Her mind went to the night she had ended things with Harrison.  There too she had sat along some lost street, alone in the darkness, watching the love of her life drive away and out of her heart.  Here, at least, she had little emotion to spare for Dodger, if that was his real name.  She doubted it.  The Artful Dodger was likely the inspiration.  She mused on the character from Dickens as she walked along the shoulder in the dark, wincing as a car would speed past her.  Regan imagined that the driver of each was staring, wondering what a woman in three hundred dollar slacks and five hundred dollar shoes was doing walking along the shoulder of a sleepy back street at such an hour.  For her own part, she had no good explanation.

She could be furious at Dodger for all that had happened.  The lies were just the start.  She was more furious that he had managed to leverage her storming out of the restaurant into a pity play for Marcella’s attention.  And somehow she was the one left walking, in the dark, along the side of the road.

Regan lost track of time as she walked but soon found herself back at the same shopping center that hosted the Burned Rock Brewery.  She was not sure what her motivation was for walking back into the restaurant and bar.  Her feet hurt and were caked in mud now.  She was sure her hair was a mess and her slacks had to have a layer of dust on them.  She considered trying to talk to Marcella, to tell her what a pig Dodger was, but instead slid through the waiting area and into the bar.  She ordered a glass of red wine and closed her eyes.  The sounds and the smells filled her and warmed her.  For a few moments she tried to join them, to become one of the crowd of happy revelers.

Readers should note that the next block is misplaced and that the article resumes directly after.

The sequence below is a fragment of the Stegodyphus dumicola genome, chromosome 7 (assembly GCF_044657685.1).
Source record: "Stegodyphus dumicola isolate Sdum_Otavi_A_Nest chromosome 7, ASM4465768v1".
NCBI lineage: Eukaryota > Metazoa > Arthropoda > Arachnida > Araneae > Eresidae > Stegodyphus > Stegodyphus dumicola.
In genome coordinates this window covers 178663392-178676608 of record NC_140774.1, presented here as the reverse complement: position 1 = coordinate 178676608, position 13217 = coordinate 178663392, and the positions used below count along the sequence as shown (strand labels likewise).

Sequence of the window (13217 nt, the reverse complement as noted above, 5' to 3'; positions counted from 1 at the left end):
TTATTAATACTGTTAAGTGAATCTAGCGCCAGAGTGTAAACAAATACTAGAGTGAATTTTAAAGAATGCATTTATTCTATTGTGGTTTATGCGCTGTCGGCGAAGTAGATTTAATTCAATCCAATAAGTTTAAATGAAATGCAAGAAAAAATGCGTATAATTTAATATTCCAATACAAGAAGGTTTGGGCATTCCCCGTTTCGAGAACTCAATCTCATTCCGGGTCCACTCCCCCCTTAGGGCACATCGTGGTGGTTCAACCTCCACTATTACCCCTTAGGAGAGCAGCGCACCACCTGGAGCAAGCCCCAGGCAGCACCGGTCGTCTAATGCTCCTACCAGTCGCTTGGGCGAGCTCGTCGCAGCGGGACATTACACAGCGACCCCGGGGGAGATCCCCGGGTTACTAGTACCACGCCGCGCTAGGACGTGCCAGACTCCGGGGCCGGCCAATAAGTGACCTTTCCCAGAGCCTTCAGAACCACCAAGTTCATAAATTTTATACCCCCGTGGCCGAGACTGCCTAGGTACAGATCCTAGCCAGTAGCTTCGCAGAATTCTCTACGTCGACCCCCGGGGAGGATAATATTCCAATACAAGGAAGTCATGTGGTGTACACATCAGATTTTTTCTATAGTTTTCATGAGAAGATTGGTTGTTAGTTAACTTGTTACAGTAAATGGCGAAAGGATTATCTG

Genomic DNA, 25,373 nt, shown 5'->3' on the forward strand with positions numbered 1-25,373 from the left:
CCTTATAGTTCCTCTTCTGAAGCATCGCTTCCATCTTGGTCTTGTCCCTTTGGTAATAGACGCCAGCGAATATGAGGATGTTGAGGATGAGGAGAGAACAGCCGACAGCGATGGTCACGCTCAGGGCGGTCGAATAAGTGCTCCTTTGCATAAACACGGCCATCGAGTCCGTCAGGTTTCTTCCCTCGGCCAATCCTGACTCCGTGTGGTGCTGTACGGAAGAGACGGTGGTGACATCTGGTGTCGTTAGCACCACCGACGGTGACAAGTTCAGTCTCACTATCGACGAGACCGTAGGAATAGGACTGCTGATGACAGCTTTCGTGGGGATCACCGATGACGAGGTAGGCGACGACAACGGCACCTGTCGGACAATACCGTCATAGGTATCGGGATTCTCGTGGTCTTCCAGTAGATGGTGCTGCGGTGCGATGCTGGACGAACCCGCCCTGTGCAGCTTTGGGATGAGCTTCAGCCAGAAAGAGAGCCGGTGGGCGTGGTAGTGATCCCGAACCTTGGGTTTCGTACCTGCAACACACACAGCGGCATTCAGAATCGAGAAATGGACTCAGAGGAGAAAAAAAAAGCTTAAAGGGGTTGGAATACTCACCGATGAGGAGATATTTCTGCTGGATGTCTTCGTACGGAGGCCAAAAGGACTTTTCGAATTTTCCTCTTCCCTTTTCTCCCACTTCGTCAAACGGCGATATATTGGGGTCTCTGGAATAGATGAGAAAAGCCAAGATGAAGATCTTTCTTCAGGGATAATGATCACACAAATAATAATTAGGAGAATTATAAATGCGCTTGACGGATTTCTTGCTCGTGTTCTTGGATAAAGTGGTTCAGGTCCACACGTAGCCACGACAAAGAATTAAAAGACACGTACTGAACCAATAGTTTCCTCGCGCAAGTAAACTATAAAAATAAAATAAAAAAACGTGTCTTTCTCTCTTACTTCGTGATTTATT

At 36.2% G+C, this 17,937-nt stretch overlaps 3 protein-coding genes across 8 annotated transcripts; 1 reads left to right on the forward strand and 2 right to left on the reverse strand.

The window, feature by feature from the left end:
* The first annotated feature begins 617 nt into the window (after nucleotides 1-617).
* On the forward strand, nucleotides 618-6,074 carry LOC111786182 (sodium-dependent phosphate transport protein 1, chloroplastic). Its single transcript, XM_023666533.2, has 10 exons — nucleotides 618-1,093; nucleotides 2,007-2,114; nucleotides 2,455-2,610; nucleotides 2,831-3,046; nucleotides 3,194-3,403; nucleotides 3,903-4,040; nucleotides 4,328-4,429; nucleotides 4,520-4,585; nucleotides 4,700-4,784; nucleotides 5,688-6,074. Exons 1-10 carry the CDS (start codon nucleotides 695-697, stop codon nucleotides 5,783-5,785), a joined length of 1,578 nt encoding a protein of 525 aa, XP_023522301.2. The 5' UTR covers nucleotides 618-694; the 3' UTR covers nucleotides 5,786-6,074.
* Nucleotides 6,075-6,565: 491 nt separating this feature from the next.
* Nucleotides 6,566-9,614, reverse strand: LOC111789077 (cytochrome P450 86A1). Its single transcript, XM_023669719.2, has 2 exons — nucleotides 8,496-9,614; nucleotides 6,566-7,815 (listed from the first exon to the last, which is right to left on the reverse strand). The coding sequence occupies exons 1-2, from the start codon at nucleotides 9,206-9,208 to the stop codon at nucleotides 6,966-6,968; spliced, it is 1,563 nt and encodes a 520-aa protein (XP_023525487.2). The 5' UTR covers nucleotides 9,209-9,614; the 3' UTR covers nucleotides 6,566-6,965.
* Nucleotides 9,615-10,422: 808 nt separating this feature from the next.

“An interesting choice of drinks.”  The voice was low and gentle, a smooth baritone that she did not recognize but had a gentle familiarity to it.  She opened her eyes and turned to the speaker. He was an older man; white hair highlighted his temples and dusted the top of his moustache.  

“It makes me feel comfortable to have.”  She answered, studying him.  It had been such a long night already and she knew she had no patience for games, or for another one-night-stand.

He shook his head.  “Still,” he acknowledged, “it’s wise of you to order something even if  you never drink it.  Neither of us wants the mortals to know what is going on around them, do we?” He winked and took a long pull from his tall beer glass.

Somehow he knew what she was.  Her eyes darted towards the exit.  Her gut told her to get as far away from this man as she could.  She did not need more complications this evening.

“Stay,” he extolled putting a hand on her shoulder. “Please.”  His eyes begged her and she could not resist relaxing and easing down into her seat a little more.  He continued his voice low.  “For the forgotten, any company, even that of biters, is truly a blessed thing.”

“The forgotten?”  That was a term she had not heard before.  He seemed to be breathing easily, though such could be achieved with practice and was not an indicator of mortality.  As Dodger had demonstrated, even drinking a beer could be faked with practice enough.

“This is not the place to discuss it.”  He glanced around the bar.  “Let’s finish our drinks and go somewhere more private to talk.”

Regan glanced around as well.  She had no desire to be alone.  While she did not know much of him, she felt assured in his presence.  He knew what she was and did not reject her for it.  

That said a great deal all by itself.

Still, perhaps she was better off calling her friend Emma and hoping she could pick her up.  Even making a call to the Earl was an option, really.  She doubted he would come but he had enough retainers, surely, to get her to her car again.

The story continues into Chapter 22

Our heroine is at a cross roads. What, Dear Reader, shall she do?